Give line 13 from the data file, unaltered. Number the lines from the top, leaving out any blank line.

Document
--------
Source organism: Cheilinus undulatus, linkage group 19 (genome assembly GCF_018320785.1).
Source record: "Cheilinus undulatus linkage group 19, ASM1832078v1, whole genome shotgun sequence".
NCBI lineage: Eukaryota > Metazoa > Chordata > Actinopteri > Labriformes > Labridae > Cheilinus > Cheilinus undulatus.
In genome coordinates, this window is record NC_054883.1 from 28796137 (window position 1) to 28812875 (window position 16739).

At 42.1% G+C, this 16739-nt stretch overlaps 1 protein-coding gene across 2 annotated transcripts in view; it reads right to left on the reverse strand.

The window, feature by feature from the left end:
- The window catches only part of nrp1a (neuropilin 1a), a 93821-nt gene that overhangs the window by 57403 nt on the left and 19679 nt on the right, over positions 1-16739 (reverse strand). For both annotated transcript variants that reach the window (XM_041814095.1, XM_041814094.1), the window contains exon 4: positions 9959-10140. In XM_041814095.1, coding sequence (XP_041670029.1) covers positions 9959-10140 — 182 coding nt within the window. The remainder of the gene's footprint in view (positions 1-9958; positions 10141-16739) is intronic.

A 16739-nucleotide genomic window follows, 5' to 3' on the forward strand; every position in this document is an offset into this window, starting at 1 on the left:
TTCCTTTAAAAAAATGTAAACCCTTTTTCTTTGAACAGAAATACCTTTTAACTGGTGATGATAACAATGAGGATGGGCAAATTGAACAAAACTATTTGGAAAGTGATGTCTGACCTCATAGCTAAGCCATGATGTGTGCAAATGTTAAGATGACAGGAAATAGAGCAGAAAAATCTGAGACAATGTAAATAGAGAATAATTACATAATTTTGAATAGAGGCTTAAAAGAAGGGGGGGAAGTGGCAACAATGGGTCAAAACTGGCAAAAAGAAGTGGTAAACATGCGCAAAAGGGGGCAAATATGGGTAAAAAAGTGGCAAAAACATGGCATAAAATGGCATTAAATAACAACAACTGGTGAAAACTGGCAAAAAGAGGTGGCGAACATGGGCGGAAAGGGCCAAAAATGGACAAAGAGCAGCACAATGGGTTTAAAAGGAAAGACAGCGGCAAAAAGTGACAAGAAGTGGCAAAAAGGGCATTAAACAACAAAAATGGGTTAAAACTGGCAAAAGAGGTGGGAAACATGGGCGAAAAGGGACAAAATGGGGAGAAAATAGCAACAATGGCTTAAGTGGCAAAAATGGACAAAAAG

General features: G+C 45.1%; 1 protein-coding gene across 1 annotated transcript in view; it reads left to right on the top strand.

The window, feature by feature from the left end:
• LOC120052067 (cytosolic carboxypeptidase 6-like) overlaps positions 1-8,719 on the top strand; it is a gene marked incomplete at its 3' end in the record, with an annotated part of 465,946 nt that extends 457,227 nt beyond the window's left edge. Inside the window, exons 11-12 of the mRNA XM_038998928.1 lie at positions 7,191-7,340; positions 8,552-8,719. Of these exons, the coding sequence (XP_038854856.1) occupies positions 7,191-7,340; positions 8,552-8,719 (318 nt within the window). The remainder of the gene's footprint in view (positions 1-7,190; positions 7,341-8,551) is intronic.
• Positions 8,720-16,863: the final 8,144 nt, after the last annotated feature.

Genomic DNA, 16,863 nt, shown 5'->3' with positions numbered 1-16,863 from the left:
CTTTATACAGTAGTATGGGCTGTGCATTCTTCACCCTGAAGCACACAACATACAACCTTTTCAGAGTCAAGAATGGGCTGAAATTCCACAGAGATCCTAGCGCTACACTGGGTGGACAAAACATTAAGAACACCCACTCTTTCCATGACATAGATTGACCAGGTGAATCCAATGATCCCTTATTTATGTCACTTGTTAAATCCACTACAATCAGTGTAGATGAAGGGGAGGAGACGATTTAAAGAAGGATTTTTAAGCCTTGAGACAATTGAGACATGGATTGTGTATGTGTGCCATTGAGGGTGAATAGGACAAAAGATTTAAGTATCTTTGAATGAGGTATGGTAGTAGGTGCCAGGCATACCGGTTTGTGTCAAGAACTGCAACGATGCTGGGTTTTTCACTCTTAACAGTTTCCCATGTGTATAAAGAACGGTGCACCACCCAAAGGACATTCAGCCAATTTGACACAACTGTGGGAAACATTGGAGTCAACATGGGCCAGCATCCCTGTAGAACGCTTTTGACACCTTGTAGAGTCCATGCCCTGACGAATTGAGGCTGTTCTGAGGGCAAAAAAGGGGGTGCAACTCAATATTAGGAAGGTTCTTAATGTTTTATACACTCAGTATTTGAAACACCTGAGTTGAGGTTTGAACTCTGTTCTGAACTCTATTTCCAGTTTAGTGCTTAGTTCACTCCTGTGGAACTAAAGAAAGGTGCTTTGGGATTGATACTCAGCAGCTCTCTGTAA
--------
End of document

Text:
• Positions 8,720-16,863: the final 8,144 nt, after the last annotated feature.